Importance of Play in Early Childhood

Dr. Carla LeHouillier
Wishing Star Associate

As adults and parents, it’s been a long time since we have just sat down and played. In our busy day-to-day lives, we forget that play is such an essential component of young children’s worlds, an activity which contributes immensely to their development and growth. Adults often express their feelings, conflicts, wishes, needs and desires through verbal language and “talking it through”. For children, play is their natural language and toys are their words. Through this medium they can express how they are feeling, describe their needs, wishes and desires, and communicate any conflicts they may be experiencing or struggling with. There are many different types of play that children may engage in, including mimicking or replaying things they have seen or heard on TV, in videogames or in their everyday lives, processing burdens or confusing life situations, and expressing delight in situations.

Imaginative play also helps children develop their cognitive skills, especially a type of ability termed executive functioning, those skills required for resisting impulses, self-regulation and planning and goal-directed behavior. For example, when a child is playing “school” with a group of friends, he or she has to remember who is playing the teacher and who is playing the student while participating and engaging in the school role play, a task which uses working memory (being able to hold some things in mind while working on other activities), a component of executive functioning. Imaginative play also requires young children to be flexible in their thinking and shift their perspective, other important components of executive functioning skills.  For example, the child who is playing teacher when engaging in the “school” role play, may have to switch roles be the father when playing “house”. Or, that child may have to be flexible in their desire to play a specific role when engaging in imaginative play with other children, as another child might also have a desire to play that particular role.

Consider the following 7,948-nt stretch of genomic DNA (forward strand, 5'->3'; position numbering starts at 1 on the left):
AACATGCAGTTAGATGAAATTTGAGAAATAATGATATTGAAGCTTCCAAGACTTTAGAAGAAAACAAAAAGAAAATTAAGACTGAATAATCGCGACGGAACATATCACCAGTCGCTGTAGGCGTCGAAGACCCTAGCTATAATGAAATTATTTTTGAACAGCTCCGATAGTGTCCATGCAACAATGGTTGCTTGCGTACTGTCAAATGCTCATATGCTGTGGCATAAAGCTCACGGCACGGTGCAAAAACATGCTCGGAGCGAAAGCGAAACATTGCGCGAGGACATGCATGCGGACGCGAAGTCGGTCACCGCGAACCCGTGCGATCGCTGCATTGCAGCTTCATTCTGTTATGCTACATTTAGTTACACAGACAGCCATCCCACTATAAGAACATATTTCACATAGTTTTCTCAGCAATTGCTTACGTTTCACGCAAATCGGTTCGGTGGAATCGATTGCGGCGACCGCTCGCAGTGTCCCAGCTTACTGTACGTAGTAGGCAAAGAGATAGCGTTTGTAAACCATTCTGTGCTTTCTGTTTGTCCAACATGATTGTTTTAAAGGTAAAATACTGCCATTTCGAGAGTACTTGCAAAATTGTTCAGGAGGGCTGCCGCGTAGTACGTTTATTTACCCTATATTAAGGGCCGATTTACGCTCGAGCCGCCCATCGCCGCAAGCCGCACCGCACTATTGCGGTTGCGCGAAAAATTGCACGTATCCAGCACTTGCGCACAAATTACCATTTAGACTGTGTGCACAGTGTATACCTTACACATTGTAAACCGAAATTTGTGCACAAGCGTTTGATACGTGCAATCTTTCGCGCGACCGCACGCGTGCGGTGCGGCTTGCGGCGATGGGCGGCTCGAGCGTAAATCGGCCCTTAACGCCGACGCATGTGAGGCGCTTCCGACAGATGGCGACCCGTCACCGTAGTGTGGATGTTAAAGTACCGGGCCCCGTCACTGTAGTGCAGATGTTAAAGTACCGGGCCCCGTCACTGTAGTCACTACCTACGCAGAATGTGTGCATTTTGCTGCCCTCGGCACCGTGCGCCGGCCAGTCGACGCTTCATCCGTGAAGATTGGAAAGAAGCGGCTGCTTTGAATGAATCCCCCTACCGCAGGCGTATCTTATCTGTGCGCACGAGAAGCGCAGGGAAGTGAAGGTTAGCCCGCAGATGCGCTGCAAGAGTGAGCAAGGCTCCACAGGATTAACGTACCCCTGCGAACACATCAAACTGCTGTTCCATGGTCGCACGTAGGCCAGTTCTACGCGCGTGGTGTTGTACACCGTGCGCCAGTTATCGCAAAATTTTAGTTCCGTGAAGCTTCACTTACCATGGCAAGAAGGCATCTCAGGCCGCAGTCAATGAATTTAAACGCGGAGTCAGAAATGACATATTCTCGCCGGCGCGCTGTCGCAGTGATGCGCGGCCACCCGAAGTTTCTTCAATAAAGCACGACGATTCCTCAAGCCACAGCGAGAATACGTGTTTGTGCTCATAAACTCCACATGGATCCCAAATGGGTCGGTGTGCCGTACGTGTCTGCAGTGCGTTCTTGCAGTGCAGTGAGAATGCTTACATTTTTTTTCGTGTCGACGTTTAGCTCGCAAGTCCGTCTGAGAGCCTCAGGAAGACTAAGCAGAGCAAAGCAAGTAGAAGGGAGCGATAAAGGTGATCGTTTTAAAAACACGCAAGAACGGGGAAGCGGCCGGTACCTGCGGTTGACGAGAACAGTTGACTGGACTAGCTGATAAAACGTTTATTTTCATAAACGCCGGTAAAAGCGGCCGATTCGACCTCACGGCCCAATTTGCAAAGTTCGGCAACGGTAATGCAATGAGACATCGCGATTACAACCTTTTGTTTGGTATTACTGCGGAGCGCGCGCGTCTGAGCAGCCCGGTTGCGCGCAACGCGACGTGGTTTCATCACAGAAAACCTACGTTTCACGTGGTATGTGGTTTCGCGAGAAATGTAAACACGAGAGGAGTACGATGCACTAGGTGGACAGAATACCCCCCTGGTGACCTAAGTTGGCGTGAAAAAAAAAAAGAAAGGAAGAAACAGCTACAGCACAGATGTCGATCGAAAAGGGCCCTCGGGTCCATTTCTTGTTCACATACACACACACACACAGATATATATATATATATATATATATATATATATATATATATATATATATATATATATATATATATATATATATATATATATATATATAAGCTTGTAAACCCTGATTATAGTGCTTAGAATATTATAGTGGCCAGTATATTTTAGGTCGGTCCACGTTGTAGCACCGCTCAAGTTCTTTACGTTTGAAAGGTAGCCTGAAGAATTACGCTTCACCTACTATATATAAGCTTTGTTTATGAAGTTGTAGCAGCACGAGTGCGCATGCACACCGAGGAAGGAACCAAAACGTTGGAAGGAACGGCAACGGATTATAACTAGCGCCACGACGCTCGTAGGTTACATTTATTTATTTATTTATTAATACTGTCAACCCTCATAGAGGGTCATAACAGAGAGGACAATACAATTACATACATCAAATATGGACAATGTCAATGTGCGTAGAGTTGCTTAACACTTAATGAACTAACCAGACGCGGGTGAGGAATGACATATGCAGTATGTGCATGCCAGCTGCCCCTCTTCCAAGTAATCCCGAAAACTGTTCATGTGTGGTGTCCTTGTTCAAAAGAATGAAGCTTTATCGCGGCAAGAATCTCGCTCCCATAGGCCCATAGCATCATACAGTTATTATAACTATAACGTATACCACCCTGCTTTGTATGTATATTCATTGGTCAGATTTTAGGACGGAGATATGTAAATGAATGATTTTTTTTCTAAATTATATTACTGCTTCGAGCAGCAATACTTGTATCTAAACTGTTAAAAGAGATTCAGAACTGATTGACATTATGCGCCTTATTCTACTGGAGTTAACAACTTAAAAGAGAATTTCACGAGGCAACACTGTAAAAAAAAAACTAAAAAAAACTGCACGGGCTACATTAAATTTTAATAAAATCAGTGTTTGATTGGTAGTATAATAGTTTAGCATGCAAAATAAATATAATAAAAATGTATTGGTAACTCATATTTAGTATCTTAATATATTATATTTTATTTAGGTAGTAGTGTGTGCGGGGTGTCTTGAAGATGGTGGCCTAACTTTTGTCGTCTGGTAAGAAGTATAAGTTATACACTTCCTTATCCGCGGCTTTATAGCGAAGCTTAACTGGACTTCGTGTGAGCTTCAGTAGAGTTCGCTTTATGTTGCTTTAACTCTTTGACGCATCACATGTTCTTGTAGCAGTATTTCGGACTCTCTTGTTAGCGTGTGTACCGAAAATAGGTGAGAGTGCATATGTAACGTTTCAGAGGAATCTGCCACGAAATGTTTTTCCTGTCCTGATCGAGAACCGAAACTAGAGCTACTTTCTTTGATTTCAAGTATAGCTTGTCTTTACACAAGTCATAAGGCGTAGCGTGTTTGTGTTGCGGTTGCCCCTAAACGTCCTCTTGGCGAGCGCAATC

Berk, L. E., Mann, T. D., & Ogan, A. T. (2006). Make-believe play: Wellspring for the development of self regulation. In D. G. Singer, R. Golinkoff, & K. Hirsh-Pasek (Eds.), Play = learning: How play motivates and enhances children’s cognitive and social-emotional growth (pp. 74-100). New York: Oxford University Press.

Landreth, G. L. (2002). Play therapy: The art of the relationship (2nd ed). New York: Brunner-Routledge.

This blog posting is not a form of psychological counselling, advice, therapy, or assessment and should not be used as such by any individual. This blog posting is provided only as an article intended to encourage thought and discourse. For specific psychology related services, please contact an appropriate healthcare provider.